He has fina­gled a scheme with a pro­duc­tion com­pa­ny in Tianjin, where I will appear on a Chinese real­i­ty-TV show about how an ordi­nary fam­i­ly deals with a foreigner–me, American–boarding with them. The cul­ture clash–their reac­tion to my face treat­ments, my reac­tion to being served don­key flank, or what­ev­er it is they eat–will be hilarious.

It will be the bomb-dig­gi­ty!” he says, his thumb and fore­fin­ger trac­ing the crease on his Dolce & Gabbana out­let jeans. He does­n’t real­ize how often he uncon­scious­ly uses the ges­ture for money.

I will live in their house?” I pic­ture a ham­mock in a closet.

It will be fun. I envy you. I’ll have to stay at a hotel, of course.”

Poor Ozzie. Stranded in one of those futur­is­tic high-ris­es built for the Olympics.”

I’ll die if there’s no Starbucks,” he says.

Ozzie, it will be a lot more hilar­i­ous if you are the one board­ing with

the Chinese fam­i­ly. Your pig­tail, for one thing, will be so outré.”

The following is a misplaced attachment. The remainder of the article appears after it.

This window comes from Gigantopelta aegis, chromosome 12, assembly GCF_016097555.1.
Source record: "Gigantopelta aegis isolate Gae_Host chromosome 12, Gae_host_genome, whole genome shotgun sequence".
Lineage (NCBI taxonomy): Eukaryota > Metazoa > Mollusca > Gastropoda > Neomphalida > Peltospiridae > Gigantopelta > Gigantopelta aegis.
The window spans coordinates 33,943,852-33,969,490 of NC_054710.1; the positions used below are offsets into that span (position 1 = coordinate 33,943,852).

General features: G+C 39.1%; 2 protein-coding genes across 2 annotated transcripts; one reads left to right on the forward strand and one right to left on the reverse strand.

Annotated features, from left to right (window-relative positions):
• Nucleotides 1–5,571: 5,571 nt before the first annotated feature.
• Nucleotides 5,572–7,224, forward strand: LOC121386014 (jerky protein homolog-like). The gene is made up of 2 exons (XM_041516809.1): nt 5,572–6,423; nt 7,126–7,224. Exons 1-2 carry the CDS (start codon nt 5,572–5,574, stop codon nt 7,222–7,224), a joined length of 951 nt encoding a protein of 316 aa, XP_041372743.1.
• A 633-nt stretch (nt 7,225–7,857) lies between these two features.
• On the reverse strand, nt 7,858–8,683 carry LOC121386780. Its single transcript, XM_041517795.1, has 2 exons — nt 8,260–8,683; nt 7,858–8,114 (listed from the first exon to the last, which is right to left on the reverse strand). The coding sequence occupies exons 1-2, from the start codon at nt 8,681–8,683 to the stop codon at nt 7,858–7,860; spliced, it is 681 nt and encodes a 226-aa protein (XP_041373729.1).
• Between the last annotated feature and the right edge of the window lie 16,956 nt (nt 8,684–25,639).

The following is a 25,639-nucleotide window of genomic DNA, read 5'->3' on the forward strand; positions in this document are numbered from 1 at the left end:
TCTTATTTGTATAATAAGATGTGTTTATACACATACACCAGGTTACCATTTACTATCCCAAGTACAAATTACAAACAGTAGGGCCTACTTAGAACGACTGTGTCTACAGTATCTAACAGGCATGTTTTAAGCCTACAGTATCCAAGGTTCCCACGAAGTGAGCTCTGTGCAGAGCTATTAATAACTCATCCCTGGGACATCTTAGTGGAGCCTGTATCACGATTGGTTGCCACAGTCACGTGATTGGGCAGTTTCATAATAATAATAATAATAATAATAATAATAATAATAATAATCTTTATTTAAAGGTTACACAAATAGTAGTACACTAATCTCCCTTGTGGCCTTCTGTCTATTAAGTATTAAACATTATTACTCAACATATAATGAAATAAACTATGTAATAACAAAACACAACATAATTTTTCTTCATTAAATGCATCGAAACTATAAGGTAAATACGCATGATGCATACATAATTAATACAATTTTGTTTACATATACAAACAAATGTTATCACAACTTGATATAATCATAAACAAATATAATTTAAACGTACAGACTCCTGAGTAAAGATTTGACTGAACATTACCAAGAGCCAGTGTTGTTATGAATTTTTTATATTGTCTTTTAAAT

Don’t mock me! I’ve worked up this sweet, sweet deal! They pay our air­fare, all expens­es, and I worked out resid­u­als for eternity.…listen, there are two bil­lion peo­ple in China.

Two bil­lion? Are you sure? I thought it was one billion.”

While I had been day­dream­ing, laps­ing into mem­o­ry, the Chinese had fucked them­selves dou­ble. How did they do that, with only one child allowed per family?

Ozzie shrugs. “Who keeps track?”

Money?” I ask at last. Ozzie likes to save that infor­ma­tion, build­ing up the excite­ment so he can exult elab­o­rate­ly over his bril­liant deal.

Upfront, ten thou­sand, then a thou­sand per week. That’s just the basics. If it’s rat­ed in the top five, there’s a ten per­cent raise…”

Bomb-dig­gi­ty is right. I could quit my job at the Peek-a-Boo Boutique. I lose track of the intri­ca­cies of per­cent­ages and bonuses…exponential growth if it is pop­u­lar and in rollover renew­al. It could last a week, a year, or more. I could become a vir­tu­al Chinese woman, expert at mah-jongg, before I get home again to my dog.